Thanks for the head’s up. I had missed that video – wow! (And yes, it’s humbling and empowering at the same time! Exactly!)

  • Jon Perrin

    Great article. I look forward to reading your first book!

  • Kristen

    Love this. Only, I wish it “worked” when I tried to talk down my toddler, when I tried to just encourage him back into sanity with love. It usually does not.
    But it’s all so true. And I think what convicted me was the whole bit on sighing. I find that I am often sighing, or inwardly rolling my eyes, and even if it’s not visible to my kids, I am sure the attitude comes out more often than not. Thanks for the reminder.

    • Sarah Bessey

      Well, it doesn’t work all of the time! Gotta be honest. It did that day (because he was not so mad about hockey as he was about not having my attention) but every day is different with different challenges, isn’t it!

  • Mandy

    You are a good mum!

    • Sarah Bessey

      With an even better best friend!

  • dayna

    Oh Sarah. Great post. Hit me in the gut. In all the best ways.
    My three year old has become a mirror beyond belief these days- and it hasn’t been pretty. I wish I could say that I have been able to change my behavior with the daily reflections she gives me. I have been trying but I don’t feel like I am measuring up. Every night (or multiple times a day) I find myself apologizing for “speaking harshly.”
    She watches and internalizes everything. And lately I have been doing my sharing of sighing and ugh- yelling. I don’t want my little girls to see me talking to their daddy or either of them in that way anymore.
    Thank you. Thank you for being such an authentic loving voice (His, really) to all of our hearts.

    • Sarah Bessey

      Love and peace for us both, Dayna. We are learning together.

      • Dayna

        So I came back over here from Stephanie’s (MM) link, and found that I still loved this post…no surprise there!
        I also felt my stomach turn as I read my comment about yelling etc, and then… a little peace upon realizing that we are doing better around here than we were a few weeks ago. More intentional patience and calm. Small victories indeed.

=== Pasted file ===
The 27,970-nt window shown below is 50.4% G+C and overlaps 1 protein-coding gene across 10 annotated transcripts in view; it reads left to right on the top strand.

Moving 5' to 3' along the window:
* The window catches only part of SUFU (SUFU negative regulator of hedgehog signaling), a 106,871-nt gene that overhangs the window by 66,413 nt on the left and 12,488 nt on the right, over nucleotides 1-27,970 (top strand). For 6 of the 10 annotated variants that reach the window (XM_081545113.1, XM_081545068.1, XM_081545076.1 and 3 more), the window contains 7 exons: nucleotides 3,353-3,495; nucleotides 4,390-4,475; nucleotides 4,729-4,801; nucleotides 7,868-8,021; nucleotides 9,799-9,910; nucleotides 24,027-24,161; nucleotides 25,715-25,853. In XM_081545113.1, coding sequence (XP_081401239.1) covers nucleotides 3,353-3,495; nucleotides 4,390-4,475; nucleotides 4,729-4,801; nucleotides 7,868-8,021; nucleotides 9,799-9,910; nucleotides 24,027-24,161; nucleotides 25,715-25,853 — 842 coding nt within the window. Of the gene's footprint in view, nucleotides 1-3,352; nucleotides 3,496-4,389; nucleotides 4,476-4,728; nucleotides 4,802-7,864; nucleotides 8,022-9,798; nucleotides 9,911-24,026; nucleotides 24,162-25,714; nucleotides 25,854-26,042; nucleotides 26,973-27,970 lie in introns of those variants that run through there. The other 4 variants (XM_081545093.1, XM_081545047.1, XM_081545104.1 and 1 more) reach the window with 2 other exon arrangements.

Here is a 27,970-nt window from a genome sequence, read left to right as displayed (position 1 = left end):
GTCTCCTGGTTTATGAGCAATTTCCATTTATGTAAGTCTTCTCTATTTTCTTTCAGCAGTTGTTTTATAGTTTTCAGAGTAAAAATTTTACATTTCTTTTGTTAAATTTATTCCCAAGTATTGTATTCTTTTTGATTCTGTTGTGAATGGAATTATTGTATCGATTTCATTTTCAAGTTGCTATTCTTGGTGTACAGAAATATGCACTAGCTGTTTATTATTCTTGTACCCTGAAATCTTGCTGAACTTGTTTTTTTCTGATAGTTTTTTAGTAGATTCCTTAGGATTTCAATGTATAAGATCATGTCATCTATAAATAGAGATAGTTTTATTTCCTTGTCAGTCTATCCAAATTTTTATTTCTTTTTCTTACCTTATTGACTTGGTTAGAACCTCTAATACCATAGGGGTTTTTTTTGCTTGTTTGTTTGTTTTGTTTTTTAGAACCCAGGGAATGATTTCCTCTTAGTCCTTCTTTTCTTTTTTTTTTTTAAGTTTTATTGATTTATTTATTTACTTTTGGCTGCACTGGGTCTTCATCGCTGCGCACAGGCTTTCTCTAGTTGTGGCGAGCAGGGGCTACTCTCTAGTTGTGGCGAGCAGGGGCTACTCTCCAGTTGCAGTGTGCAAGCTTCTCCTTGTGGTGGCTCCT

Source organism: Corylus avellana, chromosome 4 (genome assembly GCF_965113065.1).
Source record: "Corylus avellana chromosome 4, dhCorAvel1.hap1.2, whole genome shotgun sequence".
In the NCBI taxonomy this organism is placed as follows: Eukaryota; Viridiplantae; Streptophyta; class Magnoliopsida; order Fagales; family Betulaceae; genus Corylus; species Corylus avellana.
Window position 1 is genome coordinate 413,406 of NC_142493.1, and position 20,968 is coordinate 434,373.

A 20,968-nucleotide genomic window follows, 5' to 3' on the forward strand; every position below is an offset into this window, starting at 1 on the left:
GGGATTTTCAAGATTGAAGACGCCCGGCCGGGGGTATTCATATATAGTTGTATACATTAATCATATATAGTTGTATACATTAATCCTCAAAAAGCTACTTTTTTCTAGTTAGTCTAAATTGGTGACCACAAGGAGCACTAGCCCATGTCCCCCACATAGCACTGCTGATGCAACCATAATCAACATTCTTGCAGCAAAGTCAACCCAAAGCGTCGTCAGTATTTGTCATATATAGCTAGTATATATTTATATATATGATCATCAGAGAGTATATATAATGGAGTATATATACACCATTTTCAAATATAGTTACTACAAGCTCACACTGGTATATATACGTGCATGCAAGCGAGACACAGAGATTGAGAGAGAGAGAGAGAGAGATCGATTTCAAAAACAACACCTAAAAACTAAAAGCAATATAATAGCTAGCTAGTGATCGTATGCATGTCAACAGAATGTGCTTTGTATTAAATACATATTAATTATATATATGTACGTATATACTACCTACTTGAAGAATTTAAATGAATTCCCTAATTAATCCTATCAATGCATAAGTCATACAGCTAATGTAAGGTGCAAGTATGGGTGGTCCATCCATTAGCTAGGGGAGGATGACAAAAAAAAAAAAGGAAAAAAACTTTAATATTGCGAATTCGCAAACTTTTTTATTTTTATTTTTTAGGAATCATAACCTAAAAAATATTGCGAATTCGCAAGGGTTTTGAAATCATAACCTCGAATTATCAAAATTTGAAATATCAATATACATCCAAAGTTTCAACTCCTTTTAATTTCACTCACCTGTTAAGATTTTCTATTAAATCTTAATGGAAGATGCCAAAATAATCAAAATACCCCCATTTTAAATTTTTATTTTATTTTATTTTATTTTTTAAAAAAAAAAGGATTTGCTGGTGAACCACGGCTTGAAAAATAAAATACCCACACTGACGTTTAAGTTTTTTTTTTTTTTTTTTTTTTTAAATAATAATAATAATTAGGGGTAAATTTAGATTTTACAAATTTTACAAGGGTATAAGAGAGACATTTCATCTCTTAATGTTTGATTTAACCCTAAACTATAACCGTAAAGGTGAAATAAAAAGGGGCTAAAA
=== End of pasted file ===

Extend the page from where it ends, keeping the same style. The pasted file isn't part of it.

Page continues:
Thanks again for staying real through the rough stuff.

  • jewelsntreasures

    Oh I LOVE this! Thanks for the reminder. God sure has been growing me as a parent lately. :)

  • JulieK

    That is sweet. You are so honest and truthful in your writing. I have noticed since becoming a mother that I pay more attention to what I do and how I “respond” to things (yes, I have a big bad habit of using the “martyr sigh” when I don’t like something!). I think being a mom is the single greatest catalyst toward changing who I am into something, well, hopefully better! :)

  • Jenn

    Thanks for the reminder :) sometimes the toddlerness of my two overwhelms me and I react differently than I wish I had, it’s encouraging to know I’m not alone – because in the middle of it all you often feel alone!

    Oh and 14 months pregnant – I remember those days, so glad they are behind me! I realize this post is a couple of weeks old so unless you’ve already had the precious one you’re that much closer to snuggling a little one instead of trying to figure out how to get your belly where it needs to go :)

    Came over here from Metropolitan Mama!

  • Erin Adams

    I am glad Stephanie linked this on her tour this week! I read it back when you first posted it & thought it was powerful & convicting. But, I was full of baby in my arms & couldn’t comment.
    I don’t want my kids to feel like burdens! But, when I huff & sigh, that is pretty much what I am saying…
    Thanks Sarah!

  • Janelle – The Opinionated Mama

    Sarah! I so need this today! Thank you for your honesty and your beautifully written word. He spoke through you to me today.